The Big Spring unemployment rate remained unchanged for the period at 4.9 percent.

The unemployment rate for the Odessa-Midland MSA declined by six tenths of a percent from July to August this year as well as compared to August last year, according to TWC estimates. The Odessa-Midland MSA has the 15th lowest unemployment rate in the state. The total civilian labor force for the area dropped by 1,182 for the month but increased for the year by 238. The drop in the rate, over the month, is largely attributed to the seasonal factors of the summer ending and the education sector starting up again, according to the TWC report for the month.

Total non-farm employment for the Odessa-Midland MSA increased for the month by more than 200 or more than 0.2 percent. The service producing sector was the main growth area with an increase of more than 400 or about 0.6 percent, with government (+300) being the largest growth sector in service producing.

Goods producing in Odessa-Midland declined by about 200 or 0.8 percent. In goods producing, mining had the biggest decline at 200, while construction increased by 100 and manufacturing decreased by 100.

Total non-farm employment from a year ago rose by about 800 or 0.8 percent. Goods producing increased by 500 and service producing increased by 300.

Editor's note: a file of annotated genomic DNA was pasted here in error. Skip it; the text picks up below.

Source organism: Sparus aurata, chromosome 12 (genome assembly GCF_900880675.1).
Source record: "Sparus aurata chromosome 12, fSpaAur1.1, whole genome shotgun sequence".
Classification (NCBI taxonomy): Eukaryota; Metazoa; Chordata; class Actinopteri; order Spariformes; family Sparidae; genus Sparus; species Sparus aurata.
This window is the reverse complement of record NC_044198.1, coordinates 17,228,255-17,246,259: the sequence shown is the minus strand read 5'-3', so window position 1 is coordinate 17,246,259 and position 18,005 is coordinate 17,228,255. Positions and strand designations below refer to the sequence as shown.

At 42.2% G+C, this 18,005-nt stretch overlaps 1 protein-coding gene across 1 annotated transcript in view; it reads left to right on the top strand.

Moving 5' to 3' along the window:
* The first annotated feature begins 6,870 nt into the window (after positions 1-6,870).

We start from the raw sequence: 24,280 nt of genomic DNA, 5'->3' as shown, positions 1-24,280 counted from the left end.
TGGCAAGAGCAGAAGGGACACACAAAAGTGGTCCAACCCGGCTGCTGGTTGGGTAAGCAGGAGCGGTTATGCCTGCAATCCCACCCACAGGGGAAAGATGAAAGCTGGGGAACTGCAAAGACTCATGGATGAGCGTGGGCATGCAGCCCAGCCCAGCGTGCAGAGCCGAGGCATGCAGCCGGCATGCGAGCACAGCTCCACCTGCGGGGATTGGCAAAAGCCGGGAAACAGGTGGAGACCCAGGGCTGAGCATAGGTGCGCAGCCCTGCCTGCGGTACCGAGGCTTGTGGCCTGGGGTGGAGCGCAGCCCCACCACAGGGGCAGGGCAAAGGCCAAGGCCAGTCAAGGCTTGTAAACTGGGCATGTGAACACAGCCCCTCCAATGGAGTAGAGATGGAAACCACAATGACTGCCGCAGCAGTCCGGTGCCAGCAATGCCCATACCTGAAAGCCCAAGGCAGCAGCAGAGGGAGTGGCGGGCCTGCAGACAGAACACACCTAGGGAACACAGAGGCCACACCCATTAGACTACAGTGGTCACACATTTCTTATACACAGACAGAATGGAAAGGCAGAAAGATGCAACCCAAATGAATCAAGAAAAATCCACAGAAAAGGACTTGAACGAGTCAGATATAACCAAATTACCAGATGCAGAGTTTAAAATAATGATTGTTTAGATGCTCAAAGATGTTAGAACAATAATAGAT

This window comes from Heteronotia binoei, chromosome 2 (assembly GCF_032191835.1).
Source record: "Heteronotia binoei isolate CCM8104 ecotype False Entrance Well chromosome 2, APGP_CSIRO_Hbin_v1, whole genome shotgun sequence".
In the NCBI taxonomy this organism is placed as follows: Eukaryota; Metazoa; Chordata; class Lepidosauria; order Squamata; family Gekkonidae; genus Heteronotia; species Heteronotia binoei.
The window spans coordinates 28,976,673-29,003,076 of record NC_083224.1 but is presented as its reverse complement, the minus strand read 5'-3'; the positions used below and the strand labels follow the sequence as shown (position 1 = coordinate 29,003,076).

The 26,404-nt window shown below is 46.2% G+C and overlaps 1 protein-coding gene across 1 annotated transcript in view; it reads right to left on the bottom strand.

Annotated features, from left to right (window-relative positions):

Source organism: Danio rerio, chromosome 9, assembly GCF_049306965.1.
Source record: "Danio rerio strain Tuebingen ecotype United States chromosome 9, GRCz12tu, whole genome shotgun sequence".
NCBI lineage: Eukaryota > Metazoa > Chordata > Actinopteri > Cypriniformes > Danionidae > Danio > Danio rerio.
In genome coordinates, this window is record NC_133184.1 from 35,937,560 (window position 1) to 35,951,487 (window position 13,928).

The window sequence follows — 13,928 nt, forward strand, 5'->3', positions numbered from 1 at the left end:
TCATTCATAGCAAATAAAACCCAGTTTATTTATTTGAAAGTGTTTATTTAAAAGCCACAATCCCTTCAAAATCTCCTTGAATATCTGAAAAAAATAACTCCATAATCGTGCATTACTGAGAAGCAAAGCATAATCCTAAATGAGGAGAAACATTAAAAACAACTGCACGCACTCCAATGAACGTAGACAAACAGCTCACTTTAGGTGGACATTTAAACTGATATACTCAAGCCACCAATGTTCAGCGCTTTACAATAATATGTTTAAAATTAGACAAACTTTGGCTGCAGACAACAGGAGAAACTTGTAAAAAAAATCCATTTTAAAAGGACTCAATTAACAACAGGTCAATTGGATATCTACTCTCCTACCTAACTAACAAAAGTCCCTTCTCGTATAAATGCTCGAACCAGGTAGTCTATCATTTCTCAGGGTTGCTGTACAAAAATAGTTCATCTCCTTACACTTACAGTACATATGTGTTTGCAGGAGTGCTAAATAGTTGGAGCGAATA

Salt Cedar eradication plan stalled

Staff Writer

PECOS, September 25, 1997 - Progress has stalled on plans to rid the Pecos River of salt cedars that thrive along its edge. Until a herbicide that is unapproved for use in rivers is approved for the purpose, salt cedars may remain where they are.

Spraying of the salt cedars cannot begin until either the herbicide of choice, Arsenal, which does not have an aquatic label, achieves a rewrite of its label which approves such use or the Environmental Protection Agency approves the use of the herbicide as a special case. A change in labeling classification may take until the year 2000, according to representatives of American Cyanamid Corp., the producers of the chemical. As it stands now, Arsenal is permitted to be sprayed right up to the waters edge, but not in the water.